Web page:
In a conversation with a long-term client recently I had an Aha! moment. Every one of my clients is busy.
Working with me, doesn’t necessarily make you less busy. Working with me can make you feel less stressed and make the busy feel a lot different.
What is “busy”?
Busy can mean a couple of different things. At it’s most basic it just means you have a lot going on. This is a feature of an academic career. You teach. You do research. You write. You participate in the management of your institution (which you call service or administration). You mentor. You collaborate with others. You might engage with the community, practitioners, or policy makers about issues related to your expertise. And that’s just your work life.
You also have family, friends, hobbies, community commitments, and so on.
Busy can also become a sense that all of these demands are relentless. Brené Brown points out that “crazy-busy” is one of the most universal numbing strategies. (Brown, Daring Greatly, in the chapter “The Vulnerability Armory”, p 137 of my edition).
My Aha! moment was about the control you have over those relentless demands.
We know, from research, that lack of control is a bigger contributor to stress than just having a lot to do. I have also observed that lack of control means not only lack of control over what you are doing but a real struggle with setting limits on how much you do.
How much you do and what you do are related.
Reactive vs proactive
My client has worked hard over the last several years to build a writing practice and develop a pipeline of publications. She now has several active collaborations, several articles in preparation, several under review, some to revise for resubmission, some in press, and a pretty solid publications list on her CV. Partly as a result of that hard work, she secured a new job a year or so ago. She’s now feeling a bit overwhelmed trying to keep her research and writing program going while also adapting to a new institution, preparing new teaching, and so on.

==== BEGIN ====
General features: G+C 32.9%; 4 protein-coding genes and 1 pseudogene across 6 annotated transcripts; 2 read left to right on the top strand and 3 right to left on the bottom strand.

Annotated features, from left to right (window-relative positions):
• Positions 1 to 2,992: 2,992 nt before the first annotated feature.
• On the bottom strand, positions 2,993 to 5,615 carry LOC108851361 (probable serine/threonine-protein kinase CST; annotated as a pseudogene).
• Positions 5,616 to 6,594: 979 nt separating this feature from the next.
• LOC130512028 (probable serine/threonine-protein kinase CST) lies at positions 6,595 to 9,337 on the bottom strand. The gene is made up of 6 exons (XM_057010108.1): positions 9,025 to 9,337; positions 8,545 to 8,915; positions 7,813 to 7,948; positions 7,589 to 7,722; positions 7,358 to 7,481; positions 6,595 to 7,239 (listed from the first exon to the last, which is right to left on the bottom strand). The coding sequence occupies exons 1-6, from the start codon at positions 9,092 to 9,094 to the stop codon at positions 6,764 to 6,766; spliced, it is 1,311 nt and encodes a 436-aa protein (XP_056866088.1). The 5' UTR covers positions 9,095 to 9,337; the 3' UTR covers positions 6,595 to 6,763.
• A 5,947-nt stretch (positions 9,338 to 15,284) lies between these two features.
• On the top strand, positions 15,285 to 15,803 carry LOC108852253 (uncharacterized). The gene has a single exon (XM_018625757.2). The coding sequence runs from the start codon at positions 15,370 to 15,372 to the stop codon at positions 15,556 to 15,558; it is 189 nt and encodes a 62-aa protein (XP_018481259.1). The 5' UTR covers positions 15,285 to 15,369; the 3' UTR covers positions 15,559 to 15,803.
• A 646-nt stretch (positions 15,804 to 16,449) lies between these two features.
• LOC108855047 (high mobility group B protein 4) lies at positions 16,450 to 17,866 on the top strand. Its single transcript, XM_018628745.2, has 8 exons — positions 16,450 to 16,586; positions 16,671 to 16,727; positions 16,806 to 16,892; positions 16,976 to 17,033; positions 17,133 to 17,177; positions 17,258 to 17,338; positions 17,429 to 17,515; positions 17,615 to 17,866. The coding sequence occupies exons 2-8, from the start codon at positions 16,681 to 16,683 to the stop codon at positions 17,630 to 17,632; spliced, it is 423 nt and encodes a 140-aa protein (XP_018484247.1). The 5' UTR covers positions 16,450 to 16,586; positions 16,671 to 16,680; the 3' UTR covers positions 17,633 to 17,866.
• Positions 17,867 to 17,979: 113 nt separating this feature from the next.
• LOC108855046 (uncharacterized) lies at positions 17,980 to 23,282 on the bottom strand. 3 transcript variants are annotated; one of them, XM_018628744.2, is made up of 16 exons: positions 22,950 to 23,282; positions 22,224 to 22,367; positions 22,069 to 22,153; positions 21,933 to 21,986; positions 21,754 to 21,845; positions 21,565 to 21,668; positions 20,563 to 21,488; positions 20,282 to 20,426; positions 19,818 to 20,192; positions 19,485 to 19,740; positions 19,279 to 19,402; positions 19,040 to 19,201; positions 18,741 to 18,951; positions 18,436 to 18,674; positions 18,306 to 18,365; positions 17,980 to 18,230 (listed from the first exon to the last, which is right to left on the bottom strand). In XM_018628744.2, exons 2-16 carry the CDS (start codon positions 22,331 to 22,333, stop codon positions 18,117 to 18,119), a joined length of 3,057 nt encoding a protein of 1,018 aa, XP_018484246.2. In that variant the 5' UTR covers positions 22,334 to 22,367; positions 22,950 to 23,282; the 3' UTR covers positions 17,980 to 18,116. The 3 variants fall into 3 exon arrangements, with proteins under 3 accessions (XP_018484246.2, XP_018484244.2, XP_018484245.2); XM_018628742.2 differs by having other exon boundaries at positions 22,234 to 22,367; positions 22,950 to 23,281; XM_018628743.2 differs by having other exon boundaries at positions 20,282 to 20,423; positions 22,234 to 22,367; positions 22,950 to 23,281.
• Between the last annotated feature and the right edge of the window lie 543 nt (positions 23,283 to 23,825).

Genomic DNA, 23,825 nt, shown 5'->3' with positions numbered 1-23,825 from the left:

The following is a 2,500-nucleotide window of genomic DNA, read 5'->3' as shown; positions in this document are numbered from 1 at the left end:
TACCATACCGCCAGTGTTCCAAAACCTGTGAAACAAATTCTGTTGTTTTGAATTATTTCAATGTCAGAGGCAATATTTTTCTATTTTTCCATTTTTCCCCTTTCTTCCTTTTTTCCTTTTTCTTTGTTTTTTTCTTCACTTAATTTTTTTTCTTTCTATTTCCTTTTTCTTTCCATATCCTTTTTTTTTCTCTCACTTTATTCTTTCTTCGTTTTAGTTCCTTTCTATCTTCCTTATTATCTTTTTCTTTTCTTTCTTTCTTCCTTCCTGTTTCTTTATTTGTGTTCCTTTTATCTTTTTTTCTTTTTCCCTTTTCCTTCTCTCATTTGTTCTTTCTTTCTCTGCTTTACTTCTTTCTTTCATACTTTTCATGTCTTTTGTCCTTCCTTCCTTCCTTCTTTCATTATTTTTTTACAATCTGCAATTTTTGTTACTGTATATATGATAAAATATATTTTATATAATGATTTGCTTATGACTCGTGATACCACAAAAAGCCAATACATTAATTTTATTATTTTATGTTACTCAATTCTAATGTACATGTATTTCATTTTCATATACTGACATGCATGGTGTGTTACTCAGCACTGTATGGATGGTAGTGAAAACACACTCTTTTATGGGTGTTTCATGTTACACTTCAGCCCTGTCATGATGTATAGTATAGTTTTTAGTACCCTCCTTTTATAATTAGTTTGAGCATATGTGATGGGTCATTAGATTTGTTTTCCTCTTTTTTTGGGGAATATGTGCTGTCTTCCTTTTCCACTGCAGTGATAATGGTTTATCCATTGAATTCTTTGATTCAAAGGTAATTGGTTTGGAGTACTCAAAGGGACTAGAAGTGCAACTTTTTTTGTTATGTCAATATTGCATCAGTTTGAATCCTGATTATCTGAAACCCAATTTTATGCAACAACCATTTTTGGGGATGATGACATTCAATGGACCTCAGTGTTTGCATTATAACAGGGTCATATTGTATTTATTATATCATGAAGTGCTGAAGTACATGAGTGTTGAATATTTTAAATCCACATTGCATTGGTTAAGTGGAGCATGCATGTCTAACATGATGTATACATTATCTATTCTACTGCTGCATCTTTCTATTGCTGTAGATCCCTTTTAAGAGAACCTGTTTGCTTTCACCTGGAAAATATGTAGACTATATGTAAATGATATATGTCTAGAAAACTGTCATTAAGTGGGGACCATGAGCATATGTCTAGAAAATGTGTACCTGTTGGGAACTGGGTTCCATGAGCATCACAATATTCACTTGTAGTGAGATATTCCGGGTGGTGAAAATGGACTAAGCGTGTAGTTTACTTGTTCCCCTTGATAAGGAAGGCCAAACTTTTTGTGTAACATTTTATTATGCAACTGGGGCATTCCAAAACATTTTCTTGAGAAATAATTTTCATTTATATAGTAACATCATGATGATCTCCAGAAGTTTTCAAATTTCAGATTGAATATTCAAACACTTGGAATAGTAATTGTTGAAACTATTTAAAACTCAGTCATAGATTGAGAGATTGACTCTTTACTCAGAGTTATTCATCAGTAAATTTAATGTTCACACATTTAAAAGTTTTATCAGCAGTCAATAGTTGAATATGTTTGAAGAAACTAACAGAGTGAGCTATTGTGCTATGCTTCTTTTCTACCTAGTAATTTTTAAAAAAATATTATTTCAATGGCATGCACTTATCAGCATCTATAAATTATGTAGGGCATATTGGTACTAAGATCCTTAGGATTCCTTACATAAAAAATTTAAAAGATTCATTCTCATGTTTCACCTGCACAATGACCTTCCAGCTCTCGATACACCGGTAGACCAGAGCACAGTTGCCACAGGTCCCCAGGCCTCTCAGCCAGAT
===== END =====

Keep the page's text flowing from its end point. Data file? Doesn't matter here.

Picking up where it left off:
There was a time when it made good sense for her to say yes to opportunities to collaborate. She needed more publications. She needed access to data. She needed mentoring. Some of her collaborations have gone well. Others have required learning some interpersonal communication skills to get to submission. She’s had to make decisions never to work with some people again. Some potential publications have been abandoned along the way. Most of us have to learn how to collaborate the hard way. This is true for you, too.
The reactive approach becomes a problem when you are doing too much and aren’t sure how to decide which things to say no to and which to say yes to. It also becomes a problem if the work you are doing is becoming meaningless.
Another client came to me late in her career, already a full professor, and feeling like she’d lost touch with the research questions that were important to her. Years of being reactive had led to success on paper that didn’t feel like success because she wasn’t making the kinds of contributions she wanted to be making.
Sometimes, you need to be more reactive. It helps you build skills and relationships. It helps you develop a writing practice and build some momentum.
At some point, you need to pause, reflect, and develop a more proactive approach.